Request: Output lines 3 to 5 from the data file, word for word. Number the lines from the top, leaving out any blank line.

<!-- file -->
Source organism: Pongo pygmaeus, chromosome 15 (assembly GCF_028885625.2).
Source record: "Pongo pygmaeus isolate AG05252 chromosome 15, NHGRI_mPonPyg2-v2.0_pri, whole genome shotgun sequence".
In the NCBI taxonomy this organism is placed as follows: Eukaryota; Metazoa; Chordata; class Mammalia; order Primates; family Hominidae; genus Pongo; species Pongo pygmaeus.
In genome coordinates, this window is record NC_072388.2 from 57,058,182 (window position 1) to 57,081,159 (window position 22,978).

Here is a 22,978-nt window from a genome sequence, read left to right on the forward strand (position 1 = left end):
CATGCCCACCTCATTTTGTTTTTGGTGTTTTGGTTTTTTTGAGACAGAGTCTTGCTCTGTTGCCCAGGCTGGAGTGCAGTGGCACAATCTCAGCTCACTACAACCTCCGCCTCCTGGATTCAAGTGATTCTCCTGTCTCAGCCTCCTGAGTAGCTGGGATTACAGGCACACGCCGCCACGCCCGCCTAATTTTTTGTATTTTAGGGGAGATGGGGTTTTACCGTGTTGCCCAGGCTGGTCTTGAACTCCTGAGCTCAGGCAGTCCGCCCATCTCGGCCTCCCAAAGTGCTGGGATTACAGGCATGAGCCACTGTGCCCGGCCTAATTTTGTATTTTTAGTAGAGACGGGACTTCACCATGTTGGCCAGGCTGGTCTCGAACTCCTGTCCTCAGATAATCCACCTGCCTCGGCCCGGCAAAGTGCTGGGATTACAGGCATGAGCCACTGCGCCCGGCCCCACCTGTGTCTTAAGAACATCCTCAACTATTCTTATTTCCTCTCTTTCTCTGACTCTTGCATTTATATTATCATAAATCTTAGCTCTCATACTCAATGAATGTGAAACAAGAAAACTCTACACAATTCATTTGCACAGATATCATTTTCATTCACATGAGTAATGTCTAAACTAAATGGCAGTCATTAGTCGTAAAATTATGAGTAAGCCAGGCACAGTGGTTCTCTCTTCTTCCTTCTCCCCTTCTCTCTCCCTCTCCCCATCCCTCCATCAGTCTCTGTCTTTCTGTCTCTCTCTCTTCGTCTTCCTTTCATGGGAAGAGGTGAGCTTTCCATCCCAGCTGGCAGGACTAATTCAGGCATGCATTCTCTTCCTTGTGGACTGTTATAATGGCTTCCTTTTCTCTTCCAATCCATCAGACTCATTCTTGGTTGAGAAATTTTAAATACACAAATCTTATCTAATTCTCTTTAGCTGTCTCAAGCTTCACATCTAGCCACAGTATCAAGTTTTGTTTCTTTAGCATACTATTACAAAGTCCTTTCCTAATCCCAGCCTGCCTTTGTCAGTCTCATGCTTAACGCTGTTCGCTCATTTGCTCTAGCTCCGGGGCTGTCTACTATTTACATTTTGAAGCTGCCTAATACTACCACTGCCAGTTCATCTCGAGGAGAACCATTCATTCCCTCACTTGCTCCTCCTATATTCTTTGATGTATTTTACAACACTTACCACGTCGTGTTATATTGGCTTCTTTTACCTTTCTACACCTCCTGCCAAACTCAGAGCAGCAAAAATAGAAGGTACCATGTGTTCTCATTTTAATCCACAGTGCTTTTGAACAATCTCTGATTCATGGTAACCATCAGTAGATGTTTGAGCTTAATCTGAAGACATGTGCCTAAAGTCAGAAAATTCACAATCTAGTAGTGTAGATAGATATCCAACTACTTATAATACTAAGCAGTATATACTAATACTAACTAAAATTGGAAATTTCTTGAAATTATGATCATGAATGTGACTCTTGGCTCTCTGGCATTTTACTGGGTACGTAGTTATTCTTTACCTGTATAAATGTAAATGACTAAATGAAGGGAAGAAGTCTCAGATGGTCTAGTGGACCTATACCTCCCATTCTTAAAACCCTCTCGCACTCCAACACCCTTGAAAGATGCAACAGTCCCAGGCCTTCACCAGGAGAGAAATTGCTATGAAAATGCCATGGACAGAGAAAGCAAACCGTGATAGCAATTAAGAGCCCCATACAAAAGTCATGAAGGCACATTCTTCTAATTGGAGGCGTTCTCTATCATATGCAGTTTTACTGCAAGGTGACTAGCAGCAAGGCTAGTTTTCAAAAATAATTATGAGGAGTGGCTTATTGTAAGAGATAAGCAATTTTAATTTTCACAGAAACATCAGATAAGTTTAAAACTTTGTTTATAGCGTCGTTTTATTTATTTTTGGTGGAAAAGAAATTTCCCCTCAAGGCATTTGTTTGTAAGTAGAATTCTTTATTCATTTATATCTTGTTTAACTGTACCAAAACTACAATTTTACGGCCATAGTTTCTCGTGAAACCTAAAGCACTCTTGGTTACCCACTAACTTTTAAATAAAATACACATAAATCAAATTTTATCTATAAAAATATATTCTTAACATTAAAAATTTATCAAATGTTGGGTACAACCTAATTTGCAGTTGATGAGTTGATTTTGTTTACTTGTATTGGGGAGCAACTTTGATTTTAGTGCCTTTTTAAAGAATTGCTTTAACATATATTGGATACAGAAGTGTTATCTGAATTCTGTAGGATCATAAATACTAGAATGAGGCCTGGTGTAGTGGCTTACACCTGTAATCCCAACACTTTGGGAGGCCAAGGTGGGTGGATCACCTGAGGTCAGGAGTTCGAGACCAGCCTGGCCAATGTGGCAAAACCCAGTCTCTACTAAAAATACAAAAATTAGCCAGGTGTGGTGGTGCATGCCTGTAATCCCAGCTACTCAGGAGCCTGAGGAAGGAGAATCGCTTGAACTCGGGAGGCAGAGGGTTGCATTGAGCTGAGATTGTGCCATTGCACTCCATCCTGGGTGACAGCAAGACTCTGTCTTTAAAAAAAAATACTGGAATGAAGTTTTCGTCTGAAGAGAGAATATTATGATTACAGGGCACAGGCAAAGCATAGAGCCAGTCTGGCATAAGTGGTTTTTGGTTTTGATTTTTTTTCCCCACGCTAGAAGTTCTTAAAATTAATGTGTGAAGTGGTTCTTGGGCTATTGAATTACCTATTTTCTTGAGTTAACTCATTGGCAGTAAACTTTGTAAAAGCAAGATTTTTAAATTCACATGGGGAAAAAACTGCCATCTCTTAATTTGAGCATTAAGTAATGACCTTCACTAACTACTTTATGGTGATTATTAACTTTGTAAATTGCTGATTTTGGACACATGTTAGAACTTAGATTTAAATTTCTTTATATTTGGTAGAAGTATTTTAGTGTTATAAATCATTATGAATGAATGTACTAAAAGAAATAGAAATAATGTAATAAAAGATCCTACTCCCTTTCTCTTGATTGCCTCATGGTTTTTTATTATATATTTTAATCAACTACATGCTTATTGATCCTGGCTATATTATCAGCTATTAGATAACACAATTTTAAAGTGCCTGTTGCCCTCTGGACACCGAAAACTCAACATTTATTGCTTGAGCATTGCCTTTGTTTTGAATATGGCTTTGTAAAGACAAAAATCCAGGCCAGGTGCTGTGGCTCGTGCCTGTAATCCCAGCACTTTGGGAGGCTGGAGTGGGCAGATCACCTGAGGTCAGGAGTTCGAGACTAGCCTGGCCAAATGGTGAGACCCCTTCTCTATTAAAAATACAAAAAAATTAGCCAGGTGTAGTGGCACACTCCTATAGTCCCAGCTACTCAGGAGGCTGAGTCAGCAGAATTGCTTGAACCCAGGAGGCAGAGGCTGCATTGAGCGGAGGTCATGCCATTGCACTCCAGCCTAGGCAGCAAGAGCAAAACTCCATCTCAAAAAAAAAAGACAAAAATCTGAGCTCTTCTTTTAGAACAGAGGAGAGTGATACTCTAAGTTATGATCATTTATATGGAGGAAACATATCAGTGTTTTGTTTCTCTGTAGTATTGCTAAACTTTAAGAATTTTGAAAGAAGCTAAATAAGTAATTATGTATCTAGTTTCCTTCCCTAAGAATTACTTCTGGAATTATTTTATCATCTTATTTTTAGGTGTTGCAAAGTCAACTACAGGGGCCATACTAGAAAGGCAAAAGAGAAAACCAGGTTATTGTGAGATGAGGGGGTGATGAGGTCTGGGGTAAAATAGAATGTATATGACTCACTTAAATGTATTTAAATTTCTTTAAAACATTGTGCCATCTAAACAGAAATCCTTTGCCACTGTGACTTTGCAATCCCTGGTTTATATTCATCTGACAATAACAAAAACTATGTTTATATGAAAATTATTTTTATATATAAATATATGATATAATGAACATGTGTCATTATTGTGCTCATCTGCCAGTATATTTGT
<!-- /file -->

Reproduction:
In the NCBI taxonomy this organism is placed as follows: Eukaryota; Metazoa; Chordata; class Mammalia; order Primates; family Hominidae; genus Pongo; species Pongo pygmaeus.
In genome coordinates, this window is record NC_072388.2 from 57,058,182 (window position 1) to 57,081,159 (window position 22,978).

Here is a 22,978-nt window from a genome sequence, read left to right on the forward strand (position 1 = left end):